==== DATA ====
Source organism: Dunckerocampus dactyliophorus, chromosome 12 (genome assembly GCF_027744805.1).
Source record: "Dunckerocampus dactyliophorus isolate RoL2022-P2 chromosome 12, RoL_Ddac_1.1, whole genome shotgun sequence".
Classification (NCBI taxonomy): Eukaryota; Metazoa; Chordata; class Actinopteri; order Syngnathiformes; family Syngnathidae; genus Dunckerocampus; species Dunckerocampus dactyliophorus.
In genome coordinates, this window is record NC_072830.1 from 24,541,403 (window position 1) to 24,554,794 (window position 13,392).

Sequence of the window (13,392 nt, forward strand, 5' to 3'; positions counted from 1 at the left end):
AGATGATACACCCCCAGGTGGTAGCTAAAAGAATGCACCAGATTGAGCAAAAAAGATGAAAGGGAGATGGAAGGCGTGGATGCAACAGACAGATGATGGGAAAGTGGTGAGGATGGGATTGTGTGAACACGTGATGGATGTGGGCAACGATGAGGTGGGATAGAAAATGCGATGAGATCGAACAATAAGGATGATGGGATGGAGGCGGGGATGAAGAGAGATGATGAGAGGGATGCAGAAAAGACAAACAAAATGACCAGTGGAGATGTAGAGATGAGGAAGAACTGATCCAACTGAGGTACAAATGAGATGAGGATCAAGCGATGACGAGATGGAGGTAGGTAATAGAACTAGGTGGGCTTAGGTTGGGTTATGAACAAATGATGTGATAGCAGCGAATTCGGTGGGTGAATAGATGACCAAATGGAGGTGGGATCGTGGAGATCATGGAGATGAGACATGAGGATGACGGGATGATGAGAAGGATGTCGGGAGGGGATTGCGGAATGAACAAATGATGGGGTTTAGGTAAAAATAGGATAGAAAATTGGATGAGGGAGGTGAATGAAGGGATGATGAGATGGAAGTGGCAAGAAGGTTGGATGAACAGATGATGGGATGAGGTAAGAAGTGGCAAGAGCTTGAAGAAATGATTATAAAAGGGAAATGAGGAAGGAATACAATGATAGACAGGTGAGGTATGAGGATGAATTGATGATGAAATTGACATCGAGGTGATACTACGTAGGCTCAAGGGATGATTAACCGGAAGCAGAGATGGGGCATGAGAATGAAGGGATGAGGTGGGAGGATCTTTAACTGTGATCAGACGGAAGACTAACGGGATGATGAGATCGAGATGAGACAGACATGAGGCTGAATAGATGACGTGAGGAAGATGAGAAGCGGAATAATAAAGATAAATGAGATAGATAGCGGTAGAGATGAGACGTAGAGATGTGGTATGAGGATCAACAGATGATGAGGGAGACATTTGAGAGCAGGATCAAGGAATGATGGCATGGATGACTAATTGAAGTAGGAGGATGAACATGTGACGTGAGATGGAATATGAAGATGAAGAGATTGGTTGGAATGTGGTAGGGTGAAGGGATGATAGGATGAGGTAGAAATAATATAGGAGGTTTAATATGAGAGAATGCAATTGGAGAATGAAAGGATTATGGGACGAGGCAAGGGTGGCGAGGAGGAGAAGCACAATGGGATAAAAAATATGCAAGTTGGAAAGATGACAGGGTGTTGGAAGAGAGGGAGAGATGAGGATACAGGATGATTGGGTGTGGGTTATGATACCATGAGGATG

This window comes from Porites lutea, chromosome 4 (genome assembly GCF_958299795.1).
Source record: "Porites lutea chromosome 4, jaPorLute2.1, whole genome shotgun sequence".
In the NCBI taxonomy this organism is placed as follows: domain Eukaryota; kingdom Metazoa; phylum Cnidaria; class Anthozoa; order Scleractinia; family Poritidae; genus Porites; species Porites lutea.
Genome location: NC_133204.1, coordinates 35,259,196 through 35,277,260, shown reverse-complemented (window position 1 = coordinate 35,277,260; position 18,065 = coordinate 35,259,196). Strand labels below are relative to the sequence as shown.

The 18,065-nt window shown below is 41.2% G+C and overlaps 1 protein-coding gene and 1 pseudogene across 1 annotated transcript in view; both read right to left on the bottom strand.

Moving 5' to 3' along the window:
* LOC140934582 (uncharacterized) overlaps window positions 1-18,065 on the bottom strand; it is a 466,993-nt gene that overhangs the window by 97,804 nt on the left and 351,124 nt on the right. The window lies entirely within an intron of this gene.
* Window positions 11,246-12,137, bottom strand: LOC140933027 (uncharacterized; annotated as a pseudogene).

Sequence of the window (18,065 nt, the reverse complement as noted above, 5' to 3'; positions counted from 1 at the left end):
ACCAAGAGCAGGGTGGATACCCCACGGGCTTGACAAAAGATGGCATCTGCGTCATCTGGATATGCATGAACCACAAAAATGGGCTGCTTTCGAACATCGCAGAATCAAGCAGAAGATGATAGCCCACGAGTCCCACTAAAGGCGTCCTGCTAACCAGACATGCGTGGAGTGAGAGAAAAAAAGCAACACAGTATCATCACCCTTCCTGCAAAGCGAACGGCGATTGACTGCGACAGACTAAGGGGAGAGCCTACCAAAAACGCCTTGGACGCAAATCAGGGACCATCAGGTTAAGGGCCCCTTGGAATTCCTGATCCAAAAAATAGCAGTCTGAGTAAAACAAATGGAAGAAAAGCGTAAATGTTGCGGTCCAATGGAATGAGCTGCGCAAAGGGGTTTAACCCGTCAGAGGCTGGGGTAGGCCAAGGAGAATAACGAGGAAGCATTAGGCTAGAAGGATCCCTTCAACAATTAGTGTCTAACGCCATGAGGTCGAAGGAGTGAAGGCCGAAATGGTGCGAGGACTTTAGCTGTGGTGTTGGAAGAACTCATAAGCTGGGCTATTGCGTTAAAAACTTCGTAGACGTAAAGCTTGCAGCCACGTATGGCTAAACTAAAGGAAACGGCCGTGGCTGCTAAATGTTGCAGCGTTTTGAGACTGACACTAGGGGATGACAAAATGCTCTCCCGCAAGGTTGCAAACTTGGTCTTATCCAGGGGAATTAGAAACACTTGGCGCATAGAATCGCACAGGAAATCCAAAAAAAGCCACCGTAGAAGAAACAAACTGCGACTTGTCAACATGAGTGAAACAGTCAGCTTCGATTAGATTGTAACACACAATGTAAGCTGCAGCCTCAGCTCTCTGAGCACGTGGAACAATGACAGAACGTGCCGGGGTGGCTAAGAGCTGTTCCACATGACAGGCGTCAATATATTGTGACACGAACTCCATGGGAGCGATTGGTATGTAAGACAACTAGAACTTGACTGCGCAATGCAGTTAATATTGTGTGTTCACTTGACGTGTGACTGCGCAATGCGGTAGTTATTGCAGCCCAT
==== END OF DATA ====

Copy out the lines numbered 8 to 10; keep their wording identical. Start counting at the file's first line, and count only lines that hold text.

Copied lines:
Source record: "Porites lutea chromosome 4, jaPorLute2.1, whole genome shotgun sequence".
In the NCBI taxonomy this organism is placed as follows: domain Eukaryota; kingdom Metazoa; phylum Cnidaria; class Anthozoa; order Scleractinia; family Poritidae; genus Porites; species Porites lutea.
Genome location: NC_133204.1, coordinates 35,259,196 through 35,277,260, shown reverse-complemented (window position 1 = coordinate 35,277,260; position 18,065 = coordinate 35,259,196). Strand labels below are relative to the sequence as shown.